We’re Eating Cosmetic Microbeads in our Seafood??

Founder, Karen Behnke talks how to exfoliate without using environmentally harmful plastic microbeads and how these are ending up in our ocean life.


Microbeads in Hand - Source OneGreenPlanet

Source: OneGreenPlanet


Growing up surrounded by the Great Lakes, I loved going to the local pharmacy and buying the latest microbead scrub —yum– the fabulous aroma and feeling those beads rubbing all over my body, I felt clean and gorgeous! Hmmm…but what was I doing to my body and the environment?


In 2005, Juice Beauty came out with our first healthier exfoliating bead product, Exfoliating Cleanser, with dissolving jojoba beads instead of plastic particles. At the time, I really didn’t know much about how microbeads were polluting our environment but I just took the time to think about all aspects of our product, how it would perform, how our customers would respond, how the product would positively impact one’s health, and how we would meet our goal of always being environmentally responsible. So it seemed like the right thing to do using sustainably sourced jojoba beads instead of plastics. I was just trying to avoid supporting the toxic manufacturing process of plastics as well as meet our EcoValue goals but didn’t have any idea that these cosmetic microbeads were also wreaking havoc on our waterways and fish.


The Problem, Microbeads, those little plastic beads often found in facial and body scrubs may feel like they’re helping clean your skin but they are definitely not helping the environment when they get washed down the drain and our Juice Beauty scientists aren’t even convinced they are great for your skin! The tons of plastic microbeads, that conventional chemical beauty companies use, do not biodegrade completely. When they do break down slipping through the filters in our sewage systems, they permeate our Great Lakes, rivers and eventually oceans and are harmful to the environment. A study was recently published that Eurasian perch larvae exposed to microplastics were less active, less responsive to predator cues and they developed a preference to eating plastic rather than their natural prey. I’m no scientist but I can figure out that this process is leading to trouble.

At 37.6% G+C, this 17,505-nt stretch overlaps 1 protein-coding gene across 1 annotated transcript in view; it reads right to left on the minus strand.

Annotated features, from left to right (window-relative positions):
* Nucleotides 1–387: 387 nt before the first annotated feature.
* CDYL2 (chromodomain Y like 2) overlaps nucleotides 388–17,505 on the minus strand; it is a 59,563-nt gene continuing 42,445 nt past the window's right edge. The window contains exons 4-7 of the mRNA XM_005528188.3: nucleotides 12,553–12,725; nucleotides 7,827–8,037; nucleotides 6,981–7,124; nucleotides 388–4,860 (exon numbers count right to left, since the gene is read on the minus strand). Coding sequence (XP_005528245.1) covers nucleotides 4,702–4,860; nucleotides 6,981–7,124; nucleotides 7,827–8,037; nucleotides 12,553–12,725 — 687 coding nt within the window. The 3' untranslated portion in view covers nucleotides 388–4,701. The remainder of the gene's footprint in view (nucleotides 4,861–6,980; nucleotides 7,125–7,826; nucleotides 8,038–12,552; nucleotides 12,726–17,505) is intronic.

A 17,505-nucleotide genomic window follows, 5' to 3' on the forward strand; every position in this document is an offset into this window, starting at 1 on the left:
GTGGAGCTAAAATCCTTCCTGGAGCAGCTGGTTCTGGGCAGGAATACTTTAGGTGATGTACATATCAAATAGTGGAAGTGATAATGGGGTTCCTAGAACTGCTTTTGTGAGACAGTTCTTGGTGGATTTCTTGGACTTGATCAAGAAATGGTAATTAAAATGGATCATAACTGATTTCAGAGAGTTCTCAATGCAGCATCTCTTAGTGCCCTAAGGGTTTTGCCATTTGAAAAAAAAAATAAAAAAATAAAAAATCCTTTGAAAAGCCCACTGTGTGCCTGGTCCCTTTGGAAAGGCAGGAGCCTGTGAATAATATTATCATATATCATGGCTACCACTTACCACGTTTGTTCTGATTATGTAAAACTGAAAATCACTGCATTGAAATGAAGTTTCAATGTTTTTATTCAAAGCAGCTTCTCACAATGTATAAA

The Research: When I lived in the Midwest, I loved going to Lake Michigan’s beaches as well as the amusement park on Lake Erie. Little did I know that by purchasing plastic microbead products, I was contributing to a terrible environmental concern. A State University of New York researcher published her research from the Great Lakes and this scientist found on average,17,000 bits of tiny plastic items per square kilometer in Lake Michigan and Lake Ontario’s levels were the highest, with counts of up to 1.1 million plastic particles per square kilometer. Researchers at the University of California Davis and Oregon State University found that roughly 8 trillion microbeads are currently finding their way into streams and oceans in the U.S. every single day.


Yuk….since these microbeads mimic eggs, our fish eat them which means we’re also eating these plastic beads in our fish! Double Yuk! Bad for the fish, bad for us and bad for the environment.


Great Alternatives: There are great alternatives. Dissolving jojoba beads, grape seed and raw cane sugar, are all effective “bead” exfoliators, they provide nutrients for the skin and they dissolve naturally into the environment.


Solution: Fortunately now Microbeads will be banned in all states by 2017. I’m so proud of Juice Beauty’s scientists that we produced one of the first alternatives exfoliators in 2005 to abide by our EcoValues and I can only hope that the beautiful Great Lakes that I so enjoyed growing up will, someday, become free of these toxins. 


Juice Beauty’s Exfoliating Cleanser deeply cleanses without the use of plastic microbeads; The gentle cleanser is formulated with certified organic refining pineapple enzymes and dissolving jojoba beads.

The post We’re Eating Cosmetic Microbeads in our Seafood?? appeared first on Juice Beauty Blog.

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